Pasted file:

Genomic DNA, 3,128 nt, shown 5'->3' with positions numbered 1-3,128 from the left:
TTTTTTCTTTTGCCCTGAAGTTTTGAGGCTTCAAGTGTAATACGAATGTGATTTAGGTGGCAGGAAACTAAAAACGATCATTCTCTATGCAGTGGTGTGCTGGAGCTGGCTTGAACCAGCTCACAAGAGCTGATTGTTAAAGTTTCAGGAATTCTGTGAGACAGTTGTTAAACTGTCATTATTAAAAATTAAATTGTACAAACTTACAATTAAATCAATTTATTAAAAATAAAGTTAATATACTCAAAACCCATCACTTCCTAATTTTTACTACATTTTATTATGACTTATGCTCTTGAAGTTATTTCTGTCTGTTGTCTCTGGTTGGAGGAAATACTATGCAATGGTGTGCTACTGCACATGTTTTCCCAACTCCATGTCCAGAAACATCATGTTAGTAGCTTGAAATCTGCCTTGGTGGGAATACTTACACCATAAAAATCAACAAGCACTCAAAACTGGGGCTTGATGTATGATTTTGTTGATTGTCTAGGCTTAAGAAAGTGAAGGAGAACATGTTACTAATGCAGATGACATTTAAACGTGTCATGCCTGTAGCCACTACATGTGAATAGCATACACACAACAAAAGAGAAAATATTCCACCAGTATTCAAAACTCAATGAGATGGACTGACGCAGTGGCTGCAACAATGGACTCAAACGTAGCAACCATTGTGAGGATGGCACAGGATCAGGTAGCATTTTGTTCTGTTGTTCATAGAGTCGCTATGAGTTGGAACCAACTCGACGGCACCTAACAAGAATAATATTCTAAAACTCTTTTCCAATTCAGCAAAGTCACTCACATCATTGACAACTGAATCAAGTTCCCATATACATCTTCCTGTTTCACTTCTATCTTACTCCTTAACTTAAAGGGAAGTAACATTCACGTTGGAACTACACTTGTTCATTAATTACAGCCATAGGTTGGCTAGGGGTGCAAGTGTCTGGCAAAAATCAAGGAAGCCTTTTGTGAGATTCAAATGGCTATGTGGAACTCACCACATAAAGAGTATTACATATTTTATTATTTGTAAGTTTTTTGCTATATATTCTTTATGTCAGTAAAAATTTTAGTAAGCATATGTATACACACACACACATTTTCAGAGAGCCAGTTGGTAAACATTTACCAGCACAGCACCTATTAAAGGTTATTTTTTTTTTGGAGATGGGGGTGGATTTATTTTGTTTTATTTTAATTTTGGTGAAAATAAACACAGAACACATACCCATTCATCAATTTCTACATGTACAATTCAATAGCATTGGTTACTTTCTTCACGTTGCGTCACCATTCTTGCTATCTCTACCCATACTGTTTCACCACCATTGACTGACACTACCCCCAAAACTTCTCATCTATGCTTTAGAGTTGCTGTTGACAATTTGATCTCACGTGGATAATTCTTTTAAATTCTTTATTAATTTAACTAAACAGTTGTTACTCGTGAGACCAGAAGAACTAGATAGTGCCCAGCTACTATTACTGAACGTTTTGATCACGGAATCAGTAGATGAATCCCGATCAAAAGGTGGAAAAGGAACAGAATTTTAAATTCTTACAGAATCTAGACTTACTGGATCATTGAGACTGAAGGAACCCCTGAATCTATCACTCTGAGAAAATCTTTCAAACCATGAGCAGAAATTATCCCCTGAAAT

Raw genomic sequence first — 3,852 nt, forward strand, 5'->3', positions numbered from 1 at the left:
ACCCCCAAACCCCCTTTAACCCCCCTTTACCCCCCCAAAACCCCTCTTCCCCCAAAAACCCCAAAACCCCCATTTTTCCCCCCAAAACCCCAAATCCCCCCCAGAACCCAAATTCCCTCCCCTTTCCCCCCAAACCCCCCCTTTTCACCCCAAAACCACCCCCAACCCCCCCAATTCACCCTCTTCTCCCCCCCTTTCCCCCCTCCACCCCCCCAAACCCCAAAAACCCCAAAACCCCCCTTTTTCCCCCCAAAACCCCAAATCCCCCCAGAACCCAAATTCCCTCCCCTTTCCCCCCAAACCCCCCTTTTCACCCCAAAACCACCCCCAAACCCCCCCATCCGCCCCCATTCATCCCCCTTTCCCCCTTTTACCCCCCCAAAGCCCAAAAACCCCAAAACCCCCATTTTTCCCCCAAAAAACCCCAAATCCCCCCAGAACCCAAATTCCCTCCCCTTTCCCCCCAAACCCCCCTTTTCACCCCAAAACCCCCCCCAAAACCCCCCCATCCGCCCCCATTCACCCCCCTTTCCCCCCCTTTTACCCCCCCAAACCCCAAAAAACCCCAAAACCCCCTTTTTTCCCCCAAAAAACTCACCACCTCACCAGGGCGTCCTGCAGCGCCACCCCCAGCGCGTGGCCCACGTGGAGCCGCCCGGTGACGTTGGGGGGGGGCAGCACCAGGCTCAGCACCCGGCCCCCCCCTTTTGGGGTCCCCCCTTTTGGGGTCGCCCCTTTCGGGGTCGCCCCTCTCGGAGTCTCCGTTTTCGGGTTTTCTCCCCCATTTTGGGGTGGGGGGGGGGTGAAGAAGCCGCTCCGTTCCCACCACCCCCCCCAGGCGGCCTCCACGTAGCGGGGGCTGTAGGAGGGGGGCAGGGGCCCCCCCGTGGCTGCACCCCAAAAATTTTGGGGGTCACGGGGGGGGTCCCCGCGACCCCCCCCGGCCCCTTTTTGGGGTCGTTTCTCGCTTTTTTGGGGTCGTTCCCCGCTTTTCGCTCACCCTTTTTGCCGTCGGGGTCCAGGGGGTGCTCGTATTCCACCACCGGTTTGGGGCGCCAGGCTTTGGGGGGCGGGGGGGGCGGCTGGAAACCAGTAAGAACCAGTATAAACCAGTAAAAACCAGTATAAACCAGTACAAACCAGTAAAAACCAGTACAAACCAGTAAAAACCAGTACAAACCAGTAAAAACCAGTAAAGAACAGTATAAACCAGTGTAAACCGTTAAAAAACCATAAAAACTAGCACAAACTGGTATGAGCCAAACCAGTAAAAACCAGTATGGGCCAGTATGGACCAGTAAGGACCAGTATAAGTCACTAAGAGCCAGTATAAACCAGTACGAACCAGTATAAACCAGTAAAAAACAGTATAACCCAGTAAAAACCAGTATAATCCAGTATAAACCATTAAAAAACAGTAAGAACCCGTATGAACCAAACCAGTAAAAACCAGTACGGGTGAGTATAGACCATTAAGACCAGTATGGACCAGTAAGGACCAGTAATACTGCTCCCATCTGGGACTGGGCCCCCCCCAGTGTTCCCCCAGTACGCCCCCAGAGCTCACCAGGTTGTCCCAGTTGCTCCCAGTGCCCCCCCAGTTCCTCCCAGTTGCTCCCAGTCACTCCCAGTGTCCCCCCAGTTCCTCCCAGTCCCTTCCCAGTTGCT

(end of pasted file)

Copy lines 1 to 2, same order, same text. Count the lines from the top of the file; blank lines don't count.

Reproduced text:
Genomic DNA, 3,128 nt, shown 5'->3' with positions numbered 1-3,128 from the left:
TTTTTTCTTTTGCCCTGAAGTTTTGAGGCTTCAAGTGTAATACGAATGTGATTTAGGTGGCAGGAAACTAAAAACGATCATTCTCTATGCAGTGGTGTGCTGGAGCTGGCTTGAACCAGCTCACAAGAGCTGATTGTTAAAGTTTCAGGAATTCTGTGAGACAGTTGTTAAACTGTCATTATTAAAAATTAAATTGTACAAACTTACAATTAAATCAATTTATTAAAAATAAAGTTAATATACTCAAAACCCATCACTTCCTAATTTTTACTACATTTTATTATGACTTATGCTCTTGAAGTTATTTCTGTCTGTTGTCTCTGGTTGGAGGAAATACTATGCAATGGTGTGCTACTGCACATGTTTTCCCAACTCCATGTCCAGAAACATCATGTTAGTAGCTTGAAATCTGCCTTGGTGGGAATACTTACACCATAAAAATCAACAAGCACTCAAAACTGGGGCTTGATGTATGATTTTGTTGATTGTCTAGGCTTAAGAAAGTGAAGGAGAACATGTTACTAATGCAGATGACATTTAAACGTGTCATGCCTGTAGCCACTACATGTGAATAGCATACACACAACAAAAGAGAAAATATTCCACCAGTATTCAAAACTCAATGAGATGGACTGACGCAGTGGCTGCAACAATGGACTCAAACGTAGCAACCATTGTGAGGATGGCACAGGATCAGGTAGCATTTTGTTCTGTTGTTCATAGAGTCGCTATGAGTTGGAACCAACTCGACGGCACCTAACAAGAATAATATTCTAAAACTCTTTTCCAATTCAGCAAAGTCACTCACATCATTGACAACTGAATCAAGTTCCCATATACATCTTCCTGTTTCACTTCTATCTTACTCCTTAACTTAAAGGGAAGTAACATTCACGTTGGAACTACACTTGTTCATTAATTACAGCCATAGGTTGGCTAGGGGTGCAAGTGTCTGGCAAAAATCAAGGAAGCCTTTTGTGAGATTCAAATGGCTATGTGGAACTCACCACATAAAGAGTATTACATATTTTATTATTTGTAAGTTTTTTGCTATATATTCTTTATGTCAGTAAAAATTTTAGTAAGCATATGTATACACACACACACATTTTCAGAGAGCCAGTTGGTAAACATTTACCAGCACAGCACCTATTAAAGGTTATTTTTTTTTTGGAGATGGGGGTGGATTTATTTTGTTTTATTTTAATTTTGGTGAAAATAAACACAGAACACATACCCATTCATCAATTTCTACATGTACAATTCAATAGCATTGGTTACTTTCTTCACGTTGCGTCACCATTCTTGCTATCTCTACCCATACTGTTTCACCACCATTGACTGACACTACCCCCAAAACTTCTCATCTATGCTTTAGAGTTGCTGTTGACAATTTGATCTCACGTGGATAATTCTTTTAAATTCTTTATTAATTTAACTAAACAGTTGTTACTCGTGAGACCAGAAGAACTAGATAGTGCCCAGCTACTATTACTGAACGTTTTGATCACGGAATCAGTAGATGAATCCCGATCAAAAGGTGGAAAAGGAACAGAATTTTAAATTCTTACAGAATCTAGACTTACTGGATCATTGAGACTGAAGGAACCCCTGAATCTATCACTCTGAGAAAATCTTTCAAACCATGAGCAGAAATTATCCCCTGAAAT